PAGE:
On Tuesday night, Union City City Council voted unanimously to repurpose $163M in funding for Dumbarton Corridor transit, bicycle, pedestrian, and transit-oriented development investments for a 4-6 lane roadway expansion, and to take full responsibility for potential cost over-runs, despite a roomful of comments unanimous in expressing concern. The next step will come before the Alameda County Transportation Commission on March 12.
The cannibalization of regional corridor transit funding to expand a roadway has the potential to erode voter confidence in upcoming votes for new funding, including the Regional Measure 3 bridge tolls, the battle to defeat a recall effort against the SB1 gas tax, and the efforts to pass a San Mateo County transportation tax.
Read on for more of the news and what you can do to help, wherever you are in the Bay Area.
Citizens and SamTrans seek driving alternatives to relieve traffic
At Union City City Hall, many speakers commented that increasing roadway capacity has been shown not to relieve congestion, and the city should use the money the way the voters intended, to improve transit and active transportation.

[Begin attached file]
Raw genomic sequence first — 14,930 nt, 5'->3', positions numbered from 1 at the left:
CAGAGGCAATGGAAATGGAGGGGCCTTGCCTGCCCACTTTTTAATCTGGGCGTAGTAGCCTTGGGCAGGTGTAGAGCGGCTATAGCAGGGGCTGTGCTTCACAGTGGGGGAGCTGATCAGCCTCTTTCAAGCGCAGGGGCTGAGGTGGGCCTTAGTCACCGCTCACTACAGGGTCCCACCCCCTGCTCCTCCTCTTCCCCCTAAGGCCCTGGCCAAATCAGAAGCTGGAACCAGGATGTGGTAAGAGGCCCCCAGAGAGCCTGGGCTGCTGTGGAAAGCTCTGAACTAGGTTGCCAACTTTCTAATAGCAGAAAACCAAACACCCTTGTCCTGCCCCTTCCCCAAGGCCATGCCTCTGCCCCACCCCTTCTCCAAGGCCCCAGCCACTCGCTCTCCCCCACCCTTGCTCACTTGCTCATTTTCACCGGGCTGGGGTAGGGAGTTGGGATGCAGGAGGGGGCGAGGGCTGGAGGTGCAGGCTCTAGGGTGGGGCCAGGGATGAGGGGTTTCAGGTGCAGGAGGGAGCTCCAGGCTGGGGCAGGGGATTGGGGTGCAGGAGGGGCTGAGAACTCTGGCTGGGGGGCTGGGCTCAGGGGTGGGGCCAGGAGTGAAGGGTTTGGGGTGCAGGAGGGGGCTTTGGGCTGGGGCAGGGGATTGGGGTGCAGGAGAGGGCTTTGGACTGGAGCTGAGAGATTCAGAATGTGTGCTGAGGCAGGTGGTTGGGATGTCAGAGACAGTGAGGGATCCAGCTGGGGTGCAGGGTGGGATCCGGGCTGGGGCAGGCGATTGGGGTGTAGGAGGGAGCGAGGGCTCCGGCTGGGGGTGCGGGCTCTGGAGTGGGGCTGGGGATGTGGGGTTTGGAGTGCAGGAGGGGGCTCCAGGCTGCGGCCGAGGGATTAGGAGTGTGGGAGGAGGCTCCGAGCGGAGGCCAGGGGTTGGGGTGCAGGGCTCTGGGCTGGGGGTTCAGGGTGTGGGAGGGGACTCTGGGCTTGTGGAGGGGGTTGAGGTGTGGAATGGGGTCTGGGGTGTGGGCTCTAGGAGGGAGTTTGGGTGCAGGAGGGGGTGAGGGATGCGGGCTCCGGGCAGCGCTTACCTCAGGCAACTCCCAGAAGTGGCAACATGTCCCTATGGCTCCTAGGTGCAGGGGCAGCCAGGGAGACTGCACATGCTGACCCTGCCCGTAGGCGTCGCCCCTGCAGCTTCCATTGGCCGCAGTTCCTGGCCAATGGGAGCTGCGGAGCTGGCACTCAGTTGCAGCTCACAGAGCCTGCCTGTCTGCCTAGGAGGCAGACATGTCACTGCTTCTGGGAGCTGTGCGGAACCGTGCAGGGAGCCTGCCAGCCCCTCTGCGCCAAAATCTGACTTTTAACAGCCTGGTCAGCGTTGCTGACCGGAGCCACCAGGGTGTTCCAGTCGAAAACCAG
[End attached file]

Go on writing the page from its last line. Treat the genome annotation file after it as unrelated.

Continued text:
Several, including your blogger, recommended incorporating features from the SamTrans Dumbarton Corridor study to speed buses, such as signal synchronization, transit priority, queue jump lanes, so more commuters would choose the speedier buses.
A SamTrans boardmember called Mayor Dutra-Vernaci, she reported from the dais, urging Union City to update the project incorporate the recommendations of the SamTrans Dumbarton study.
But the Mayor’s response was a non-sequitur – she expressed pride at continuing support for Dumbarton Rail, and having successfully pursued seats on MTC and ACTC to advance the Rail project. Which is welcome and good, but does not respond to citizen and transit agency pleas for short to medium term express bus improvements that could be implemented to help take cars off the road sooner than rail.
But Council members support roadway expansions for traffic relief
Council member Lorin Ellis thought that the roadway was essential for people to make first-mile connections to the BART station (although BART’s goal is to reduce the share of riders driving to stations from 27% to 16% by 2025; the share of driving alone is already down from 34% in 2008.)